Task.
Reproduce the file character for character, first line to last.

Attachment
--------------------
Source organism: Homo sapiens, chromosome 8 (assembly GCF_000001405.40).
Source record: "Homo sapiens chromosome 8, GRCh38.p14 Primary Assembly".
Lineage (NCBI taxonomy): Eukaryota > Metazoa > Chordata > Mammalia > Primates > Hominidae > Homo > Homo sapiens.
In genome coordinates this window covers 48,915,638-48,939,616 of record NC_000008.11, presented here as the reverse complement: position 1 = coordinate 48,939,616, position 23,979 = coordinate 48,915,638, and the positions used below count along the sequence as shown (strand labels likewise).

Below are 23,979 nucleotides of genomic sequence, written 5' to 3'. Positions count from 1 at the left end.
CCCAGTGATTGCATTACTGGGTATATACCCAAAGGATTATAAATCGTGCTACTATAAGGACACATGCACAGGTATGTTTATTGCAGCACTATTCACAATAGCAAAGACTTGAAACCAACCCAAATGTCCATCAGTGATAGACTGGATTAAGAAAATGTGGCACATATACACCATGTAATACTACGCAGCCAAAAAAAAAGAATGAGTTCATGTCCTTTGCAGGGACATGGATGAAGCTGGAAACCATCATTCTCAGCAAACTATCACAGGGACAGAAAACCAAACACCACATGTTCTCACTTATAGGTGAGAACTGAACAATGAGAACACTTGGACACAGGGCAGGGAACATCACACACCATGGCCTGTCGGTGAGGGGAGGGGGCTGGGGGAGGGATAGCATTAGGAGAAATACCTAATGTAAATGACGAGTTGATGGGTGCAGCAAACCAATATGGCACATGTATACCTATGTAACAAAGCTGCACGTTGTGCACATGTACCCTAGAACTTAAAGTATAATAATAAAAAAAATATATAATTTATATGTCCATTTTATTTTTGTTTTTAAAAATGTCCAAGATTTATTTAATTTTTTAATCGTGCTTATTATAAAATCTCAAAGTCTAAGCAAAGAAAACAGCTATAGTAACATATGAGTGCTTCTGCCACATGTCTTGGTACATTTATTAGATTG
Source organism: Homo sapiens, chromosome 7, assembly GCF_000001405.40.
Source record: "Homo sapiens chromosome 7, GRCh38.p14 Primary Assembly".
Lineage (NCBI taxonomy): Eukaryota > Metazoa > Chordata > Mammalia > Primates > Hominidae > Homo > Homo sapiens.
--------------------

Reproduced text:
Source organism: Homo sapiens, chromosome 8 (assembly GCF_000001405.40).
Source record: "Homo sapiens chromosome 8, GRCh38.p14 Primary Assembly".
Lineage (NCBI taxonomy): Eukaryota > Metazoa > Chordata > Mammalia > Primates > Hominidae > Homo > Homo sapiens.
In genome coordinates this window covers 48,915,638-48,939,616 of record NC_000008.11, presented here as the reverse complement: position 1 = coordinate 48,939,616, position 23,979 = coordinate 48,915,638, and the positions used below count along the sequence as shown (strand labels likewise).

Below are 23,979 nucleotides of genomic sequence, written 5' to 3'. Positions count from 1 at the left end.
CCCAGTGATTGCATTACTGGGTATATACCCAAAGGATTATAAATCGTGCTACTATAAGGACACATGCACAGGTATGTTTATTGCAGCACTATTCACAATAGCAAAGACTTGAAACCAACCCAAATGTCCATCAGTGATAGACTGGATTAAGAAAATGTGGCACATATACACCATGTAATACTACGCAGCCAAAAAAAAAGAATGAGTTCATGTCCTTTGCAGGGACATGGATGAAGCTGGAAACCATCATTCTCAGCAAACTATCACAGGGACAGAAAACCAAACACCACATGTTCTCACTTATAGGTGAGAACTGAACAATGAGAACACTTGGACACAGGGCAGGGAACATCACACACCATGGCCTGTCGGTGAGGGGAGGGGGCTGGGGGAGGGATAGCATTAGGAGAAATACCTAATGTAAATGACGAGTTGATGGGTGCAGCAAACCAATATGGCACATGTATACCTATGTAACAAAGCTGCACGTTGTGCACATGTACCCTAGAACTTAAAGTATAATAATAAAAAAAATATATAATTTATATGTCCATTTTATTTTTGTTTTTAAAAATGTCCAAGATTTATTTAATTTTTTAATCGTGCTTATTATAAAATCTCAAAGTCTAAGCAAAGAAAACAGCTATAGTAACATATGAGTGCTTCTGCCACATGTCTTGGTACATTTATTAGATTG
Source organism: Homo sapiens, chromosome 7, assembly GCF_000001405.40.
Source record: "Homo sapiens chromosome 7, GRCh38.p14 Primary Assembly".
Lineage (NCBI taxonomy): Eukaryota > Metazoa > Chordata > Mammalia > Primates > Hominidae > Homo > Homo sapiens.